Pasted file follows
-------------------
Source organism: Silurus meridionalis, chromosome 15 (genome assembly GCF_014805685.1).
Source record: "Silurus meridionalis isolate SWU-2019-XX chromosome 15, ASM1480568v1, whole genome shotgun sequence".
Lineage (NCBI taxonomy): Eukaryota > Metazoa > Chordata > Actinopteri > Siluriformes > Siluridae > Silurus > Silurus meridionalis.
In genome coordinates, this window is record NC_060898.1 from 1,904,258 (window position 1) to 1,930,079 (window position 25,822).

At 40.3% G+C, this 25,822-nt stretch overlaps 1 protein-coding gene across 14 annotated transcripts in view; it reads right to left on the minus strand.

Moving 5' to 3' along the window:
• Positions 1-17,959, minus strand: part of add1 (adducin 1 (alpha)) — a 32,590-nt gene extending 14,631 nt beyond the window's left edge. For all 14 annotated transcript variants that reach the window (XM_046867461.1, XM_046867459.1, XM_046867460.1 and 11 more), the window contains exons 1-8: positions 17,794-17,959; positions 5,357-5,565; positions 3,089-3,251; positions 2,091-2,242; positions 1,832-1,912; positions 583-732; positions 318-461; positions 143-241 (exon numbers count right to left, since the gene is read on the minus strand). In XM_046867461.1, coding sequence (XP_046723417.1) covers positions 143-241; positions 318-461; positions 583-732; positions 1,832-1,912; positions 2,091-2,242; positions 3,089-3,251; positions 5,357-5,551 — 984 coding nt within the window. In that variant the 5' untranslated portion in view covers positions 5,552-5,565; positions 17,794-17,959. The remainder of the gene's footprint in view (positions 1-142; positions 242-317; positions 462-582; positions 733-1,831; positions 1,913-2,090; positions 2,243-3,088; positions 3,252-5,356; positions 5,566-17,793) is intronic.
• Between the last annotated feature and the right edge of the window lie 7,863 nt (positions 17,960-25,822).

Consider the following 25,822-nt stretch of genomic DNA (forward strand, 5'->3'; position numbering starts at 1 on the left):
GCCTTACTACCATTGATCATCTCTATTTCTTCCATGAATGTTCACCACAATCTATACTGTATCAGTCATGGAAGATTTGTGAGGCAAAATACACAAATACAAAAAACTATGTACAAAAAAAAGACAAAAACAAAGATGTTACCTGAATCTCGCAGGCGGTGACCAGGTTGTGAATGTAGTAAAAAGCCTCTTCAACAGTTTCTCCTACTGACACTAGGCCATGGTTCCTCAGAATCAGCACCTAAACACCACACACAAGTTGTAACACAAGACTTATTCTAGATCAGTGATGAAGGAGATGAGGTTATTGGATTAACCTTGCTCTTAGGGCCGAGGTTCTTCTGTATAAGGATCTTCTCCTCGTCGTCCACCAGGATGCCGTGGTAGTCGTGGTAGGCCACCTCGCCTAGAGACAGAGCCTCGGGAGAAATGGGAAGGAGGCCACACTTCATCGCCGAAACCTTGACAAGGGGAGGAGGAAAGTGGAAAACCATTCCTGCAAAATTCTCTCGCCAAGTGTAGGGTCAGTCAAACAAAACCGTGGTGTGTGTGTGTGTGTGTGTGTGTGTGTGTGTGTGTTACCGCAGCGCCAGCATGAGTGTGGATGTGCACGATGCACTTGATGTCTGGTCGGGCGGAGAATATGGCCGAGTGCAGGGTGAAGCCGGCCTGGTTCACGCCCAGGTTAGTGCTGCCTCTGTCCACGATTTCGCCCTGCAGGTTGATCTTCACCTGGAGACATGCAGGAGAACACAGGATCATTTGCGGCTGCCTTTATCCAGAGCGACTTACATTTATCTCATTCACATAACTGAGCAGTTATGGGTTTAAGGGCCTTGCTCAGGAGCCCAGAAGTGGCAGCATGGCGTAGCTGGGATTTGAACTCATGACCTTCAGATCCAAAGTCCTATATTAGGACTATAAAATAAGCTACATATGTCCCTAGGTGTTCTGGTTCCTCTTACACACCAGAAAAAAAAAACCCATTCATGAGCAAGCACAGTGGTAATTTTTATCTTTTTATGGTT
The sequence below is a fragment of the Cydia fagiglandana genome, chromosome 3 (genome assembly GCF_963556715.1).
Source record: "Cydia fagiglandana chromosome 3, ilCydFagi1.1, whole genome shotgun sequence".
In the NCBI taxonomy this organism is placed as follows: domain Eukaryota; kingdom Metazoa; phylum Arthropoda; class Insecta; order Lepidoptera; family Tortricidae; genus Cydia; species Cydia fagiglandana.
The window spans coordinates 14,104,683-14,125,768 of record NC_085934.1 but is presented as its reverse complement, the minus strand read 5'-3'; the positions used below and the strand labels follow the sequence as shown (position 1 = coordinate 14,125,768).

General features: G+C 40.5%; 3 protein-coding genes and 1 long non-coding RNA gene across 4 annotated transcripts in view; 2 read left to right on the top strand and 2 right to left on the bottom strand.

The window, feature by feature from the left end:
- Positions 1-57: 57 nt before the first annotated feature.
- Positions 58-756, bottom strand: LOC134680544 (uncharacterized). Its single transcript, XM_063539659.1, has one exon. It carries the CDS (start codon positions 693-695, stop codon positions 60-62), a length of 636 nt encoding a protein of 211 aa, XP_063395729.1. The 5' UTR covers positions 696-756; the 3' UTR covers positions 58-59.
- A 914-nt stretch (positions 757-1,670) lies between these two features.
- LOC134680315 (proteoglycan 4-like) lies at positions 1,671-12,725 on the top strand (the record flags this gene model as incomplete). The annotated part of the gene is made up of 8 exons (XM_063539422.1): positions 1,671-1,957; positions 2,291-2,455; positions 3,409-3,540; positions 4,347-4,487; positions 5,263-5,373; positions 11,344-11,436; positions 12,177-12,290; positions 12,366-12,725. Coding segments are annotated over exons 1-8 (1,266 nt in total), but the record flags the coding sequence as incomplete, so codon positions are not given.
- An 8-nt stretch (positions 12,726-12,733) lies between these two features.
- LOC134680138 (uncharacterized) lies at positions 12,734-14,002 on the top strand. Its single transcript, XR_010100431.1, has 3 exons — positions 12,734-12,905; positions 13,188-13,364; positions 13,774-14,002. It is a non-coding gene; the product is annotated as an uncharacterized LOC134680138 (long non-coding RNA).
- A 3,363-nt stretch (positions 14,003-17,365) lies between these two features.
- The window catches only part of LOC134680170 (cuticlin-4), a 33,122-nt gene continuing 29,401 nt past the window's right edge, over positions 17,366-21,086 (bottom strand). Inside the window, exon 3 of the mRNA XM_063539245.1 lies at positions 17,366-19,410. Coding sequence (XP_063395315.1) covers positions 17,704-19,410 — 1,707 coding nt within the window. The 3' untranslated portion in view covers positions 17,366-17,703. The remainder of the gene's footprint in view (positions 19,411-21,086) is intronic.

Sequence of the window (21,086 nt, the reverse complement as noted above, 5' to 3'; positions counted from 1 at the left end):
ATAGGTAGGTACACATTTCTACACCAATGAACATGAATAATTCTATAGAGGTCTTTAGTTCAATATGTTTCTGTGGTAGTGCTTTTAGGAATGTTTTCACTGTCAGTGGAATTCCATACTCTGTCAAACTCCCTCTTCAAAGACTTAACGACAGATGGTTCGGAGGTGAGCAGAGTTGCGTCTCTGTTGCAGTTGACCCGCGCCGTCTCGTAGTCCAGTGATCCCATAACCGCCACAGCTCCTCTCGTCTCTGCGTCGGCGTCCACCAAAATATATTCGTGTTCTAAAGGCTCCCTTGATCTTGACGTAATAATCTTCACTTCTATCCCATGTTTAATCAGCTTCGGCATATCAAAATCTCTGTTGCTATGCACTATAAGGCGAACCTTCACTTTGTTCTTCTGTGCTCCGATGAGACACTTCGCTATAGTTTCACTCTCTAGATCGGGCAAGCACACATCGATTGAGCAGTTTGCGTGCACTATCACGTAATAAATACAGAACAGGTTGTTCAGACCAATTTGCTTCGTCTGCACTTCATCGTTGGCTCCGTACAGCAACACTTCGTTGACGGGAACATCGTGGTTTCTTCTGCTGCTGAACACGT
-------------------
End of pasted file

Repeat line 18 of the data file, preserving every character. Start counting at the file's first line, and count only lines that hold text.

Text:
- Positions 58-756, bottom strand: LOC134680544 (uncharacterized). Its single transcript, XM_063539659.1, has one exon. It carries the CDS (start codon positions 693-695, stop codon positions 60-62), a length of 636 nt encoding a protein of 211 aa, XP_063395729.1. The 5' UTR covers positions 696-756; the 3' UTR covers positions 58-59.